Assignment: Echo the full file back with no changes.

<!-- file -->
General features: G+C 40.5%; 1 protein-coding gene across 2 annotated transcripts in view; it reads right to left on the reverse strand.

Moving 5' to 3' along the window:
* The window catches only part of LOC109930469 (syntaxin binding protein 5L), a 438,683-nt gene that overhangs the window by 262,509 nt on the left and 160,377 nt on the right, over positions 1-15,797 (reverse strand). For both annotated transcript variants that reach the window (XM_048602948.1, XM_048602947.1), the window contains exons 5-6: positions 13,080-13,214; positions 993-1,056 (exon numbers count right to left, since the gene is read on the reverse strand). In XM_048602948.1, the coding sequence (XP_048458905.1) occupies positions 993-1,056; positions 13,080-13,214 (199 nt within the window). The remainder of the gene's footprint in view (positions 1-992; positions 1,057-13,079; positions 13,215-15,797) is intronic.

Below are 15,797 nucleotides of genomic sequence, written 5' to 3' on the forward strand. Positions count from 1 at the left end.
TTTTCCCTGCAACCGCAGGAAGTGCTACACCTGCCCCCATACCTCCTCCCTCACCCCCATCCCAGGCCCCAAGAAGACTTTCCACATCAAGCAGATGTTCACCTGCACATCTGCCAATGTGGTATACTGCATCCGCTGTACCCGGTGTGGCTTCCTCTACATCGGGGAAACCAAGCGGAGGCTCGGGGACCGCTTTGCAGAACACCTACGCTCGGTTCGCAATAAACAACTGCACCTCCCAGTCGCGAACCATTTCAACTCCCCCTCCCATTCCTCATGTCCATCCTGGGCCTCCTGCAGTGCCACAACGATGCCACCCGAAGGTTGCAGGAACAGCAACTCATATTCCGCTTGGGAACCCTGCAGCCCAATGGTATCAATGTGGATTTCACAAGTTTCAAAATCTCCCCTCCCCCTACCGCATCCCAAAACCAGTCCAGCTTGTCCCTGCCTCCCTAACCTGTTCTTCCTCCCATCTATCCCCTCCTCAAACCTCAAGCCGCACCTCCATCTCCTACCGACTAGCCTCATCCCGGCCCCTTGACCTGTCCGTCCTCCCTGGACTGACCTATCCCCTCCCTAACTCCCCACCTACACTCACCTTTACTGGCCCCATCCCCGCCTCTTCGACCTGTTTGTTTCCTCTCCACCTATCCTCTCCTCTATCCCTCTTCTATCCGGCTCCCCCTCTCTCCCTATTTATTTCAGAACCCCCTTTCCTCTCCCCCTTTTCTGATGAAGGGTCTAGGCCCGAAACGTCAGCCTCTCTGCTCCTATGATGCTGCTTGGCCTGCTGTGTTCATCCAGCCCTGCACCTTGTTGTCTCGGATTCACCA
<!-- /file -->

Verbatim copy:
General features: G+C 40.5%; 1 protein-coding gene across 2 annotated transcripts in view; it reads right to left on the reverse strand.

Moving 5' to 3' along the window:
* The window catches only part of LOC109930469 (syntaxin binding protein 5L), a 438,683-nt gene that overhangs the window by 262,509 nt on the left and 160,377 nt on the right, over positions 1-15,797 (reverse strand). For both annotated transcript variants that reach the window (XM_048602948.1, XM_048602947.1), the window contains exons 5-6: positions 13,080-13,214; positions 993-1,056 (exon numbers count right to left, since the gene is read on the reverse strand). In XM_048602948.1, the coding sequence (XP_048458905.1) occupies positions 993-1,056; positions 13,080-13,214 (199 nt within the window). The remainder of the gene's footprint in view (positions 1-992; positions 1,057-13,079; positions 13,215-15,797) is intronic.

Below are 15,797 nucleotides of genomic sequence, written 5' to 3' on the forward strand. Positions count from 1 at the left end.
TTTTCCCTGCAACCGCAGGAAGTGCTACACCTGCCCCCATACCTCCTCCCTCACCCCCATCCCAGGCCCCAAGAAGACTTTCCACATCAAGCAGATGTTCACCTGCACATCTGCCAATGTGGTATACTGCATCCGCTGTACCCGGTGTGGCTTCCTCTACATCGGGGAAACCAAGCGGAGGCTCGGGGACCGCTTTGCAGAACACCTACGCTCGGTTCGCAATAAACAACTGCACCTCCCAGTCGCGAACCATTTCAACTCCCCCTCCCATTCCTCATGTCCATCCTGGGCCTCCTGCAGTGCCACAACGATGCCACCCGAAGGTTGCAGGAACAGCAACTCATATTCCGCTTGGGAACCCTGCAGCCCAATGGTATCAATGTGGATTTCACAAGTTTCAAAATCTCCCCTCCCCCTACCGCATCCCAAAACCAGTCCAGCTTGTCCCTGCCTCCCTAACCTGTTCTTCCTCCCATCTATCCCCTCCTCAAACCTCAAGCCGCACCTCCATCTCCTACCGACTAGCCTCATCCCGGCCCCTTGACCTGTCCGTCCTCCCTGGACTGACCTATCCCCTCCCTAACTCCCCACCTACACTCACCTTTACTGGCCCCATCCCCGCCTCTTCGACCTGTTTGTTTCCTCTCCACCTATCCTCTCCTCTATCCCTCTTCTATCCGGCTCCCCCTCTCTCCCTATTTATTTCAGAACCCCCTTTCCTCTCCCCCTTTTCTGATGAAGGGTCTAGGCCCGAAACGTCAGCCTCTCTGCTCCTATGATGCTGCTTGGCCTGCTGTGTTCATCCAGCCCTGCACCTTGTTGTCTCGGATTCACCA